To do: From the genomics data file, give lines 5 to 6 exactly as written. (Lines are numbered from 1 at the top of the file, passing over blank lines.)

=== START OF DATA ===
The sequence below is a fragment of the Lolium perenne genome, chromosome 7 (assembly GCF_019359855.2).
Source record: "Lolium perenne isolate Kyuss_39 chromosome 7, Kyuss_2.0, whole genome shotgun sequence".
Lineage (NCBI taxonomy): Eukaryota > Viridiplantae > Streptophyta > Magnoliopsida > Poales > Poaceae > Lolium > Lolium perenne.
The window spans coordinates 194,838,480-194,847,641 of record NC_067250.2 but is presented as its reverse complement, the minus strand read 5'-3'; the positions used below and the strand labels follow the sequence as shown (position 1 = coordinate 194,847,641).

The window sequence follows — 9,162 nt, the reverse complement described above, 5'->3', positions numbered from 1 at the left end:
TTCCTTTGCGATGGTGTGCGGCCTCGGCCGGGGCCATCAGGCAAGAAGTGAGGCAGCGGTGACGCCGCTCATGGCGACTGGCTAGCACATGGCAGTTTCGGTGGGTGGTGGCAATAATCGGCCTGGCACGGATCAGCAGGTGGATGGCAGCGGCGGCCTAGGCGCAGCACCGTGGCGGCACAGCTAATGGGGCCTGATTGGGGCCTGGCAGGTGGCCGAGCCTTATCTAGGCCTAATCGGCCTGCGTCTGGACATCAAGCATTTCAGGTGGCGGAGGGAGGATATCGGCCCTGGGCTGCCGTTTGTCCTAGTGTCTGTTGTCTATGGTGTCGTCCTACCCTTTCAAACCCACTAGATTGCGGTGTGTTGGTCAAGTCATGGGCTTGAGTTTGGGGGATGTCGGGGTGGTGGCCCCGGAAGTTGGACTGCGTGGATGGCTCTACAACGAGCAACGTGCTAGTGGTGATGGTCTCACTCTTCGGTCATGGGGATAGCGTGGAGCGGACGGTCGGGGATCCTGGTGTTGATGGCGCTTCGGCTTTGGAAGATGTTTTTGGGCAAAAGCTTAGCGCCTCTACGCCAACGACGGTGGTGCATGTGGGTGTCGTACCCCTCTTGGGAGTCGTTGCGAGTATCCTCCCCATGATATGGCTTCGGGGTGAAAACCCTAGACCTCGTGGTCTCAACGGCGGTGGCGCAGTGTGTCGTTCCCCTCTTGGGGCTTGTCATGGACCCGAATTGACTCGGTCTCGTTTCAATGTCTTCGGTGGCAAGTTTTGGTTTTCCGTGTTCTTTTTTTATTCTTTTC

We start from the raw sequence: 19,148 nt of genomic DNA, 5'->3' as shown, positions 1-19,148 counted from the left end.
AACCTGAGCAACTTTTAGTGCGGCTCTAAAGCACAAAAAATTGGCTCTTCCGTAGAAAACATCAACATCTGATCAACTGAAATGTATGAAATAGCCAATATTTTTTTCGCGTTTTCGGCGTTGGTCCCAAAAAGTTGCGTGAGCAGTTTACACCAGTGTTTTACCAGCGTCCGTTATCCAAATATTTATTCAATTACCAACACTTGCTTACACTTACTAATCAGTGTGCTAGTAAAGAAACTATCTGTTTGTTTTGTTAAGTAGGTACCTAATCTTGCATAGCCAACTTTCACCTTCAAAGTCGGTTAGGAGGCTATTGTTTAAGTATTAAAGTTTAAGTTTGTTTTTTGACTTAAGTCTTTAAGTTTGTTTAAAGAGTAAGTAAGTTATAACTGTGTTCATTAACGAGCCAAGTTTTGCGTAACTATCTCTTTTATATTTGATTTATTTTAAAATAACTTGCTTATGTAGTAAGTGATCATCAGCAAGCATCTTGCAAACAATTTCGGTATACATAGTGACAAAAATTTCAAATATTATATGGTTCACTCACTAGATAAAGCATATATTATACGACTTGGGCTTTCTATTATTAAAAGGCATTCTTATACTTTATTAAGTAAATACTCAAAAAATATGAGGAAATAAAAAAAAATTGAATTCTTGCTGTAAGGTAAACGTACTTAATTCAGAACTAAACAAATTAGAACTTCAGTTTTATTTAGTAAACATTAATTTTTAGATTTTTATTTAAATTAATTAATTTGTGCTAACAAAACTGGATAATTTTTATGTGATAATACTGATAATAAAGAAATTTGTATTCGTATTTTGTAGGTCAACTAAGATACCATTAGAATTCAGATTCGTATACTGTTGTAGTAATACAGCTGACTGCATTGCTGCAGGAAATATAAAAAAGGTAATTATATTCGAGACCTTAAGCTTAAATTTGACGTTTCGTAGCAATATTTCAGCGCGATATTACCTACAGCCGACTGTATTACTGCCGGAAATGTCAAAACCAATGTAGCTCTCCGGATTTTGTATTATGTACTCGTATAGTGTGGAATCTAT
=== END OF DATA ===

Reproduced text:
The window sequence follows — 9,162 nt, the reverse complement described above, 5'->3', positions numbered from 1 at the left end:
TTCCTTTGCGATGGTGTGCGGCCTCGGCCGGGGCCATCAGGCAAGAAGTGAGGCAGCGGTGACGCCGCTCATGGCGACTGGCTAGCACATGGCAGTTTCGGTGGGTGGTGGCAATAATCGGCCTGGCACGGATCAGCAGGTGGATGGCAGCGGCGGCCTAGGCGCAGCACCGTGGCGGCACAGCTAATGGGGCCTGATTGGGGCCTGGCAGGTGGCCGAGCCTTATCTAGGCCTAATCGGCCTGCGTCTGGACATCAAGCATTTCAGGTGGCGGAGGGAGGATATCGGCCCTGGGCTGCCGTTTGTCCTAGTGTCTGTTGTCTATGGTGTCGTCCTACCCTTTCAAACCCACTAGATTGCGGTGTGTTGGTCAAGTCATGGGCTTGAGTTTGGGGGATGTCGGGGTGGTGGCCCCGGAAGTTGGACTGCGTGGATGGCTCTACAACGAGCAACGTGCTAGTGGTGATGGTCTCACTCTTCGGTCATGGGGATAGCGTGGAGCGGACGGTCGGGGATCCTGGTGTTGATGGCGCTTCGGCTTTGGAAGATGTTTTTGGGCAAAAGCTTAGCGCCTCTACGCCAACGACGGTGGTGCATGTGGGTGTCGTACCCCTCTTGGGAGTCGTTGCGAGTATCCTCCCCATGATATGGCTTCGGGGTGAAAACCCTAGACCTCGTGGTCTCAACGGCGGTGGCGCAGTGTGTCGTTCCCCTCTTGGGGCTTGTCATGGACCCGAATTGACTCGGTCTCGTTTCAATGTCTTCGGTGGCAAGTTTTGGTTTTCCGTGTTCTTTTTTTATTCTTTTC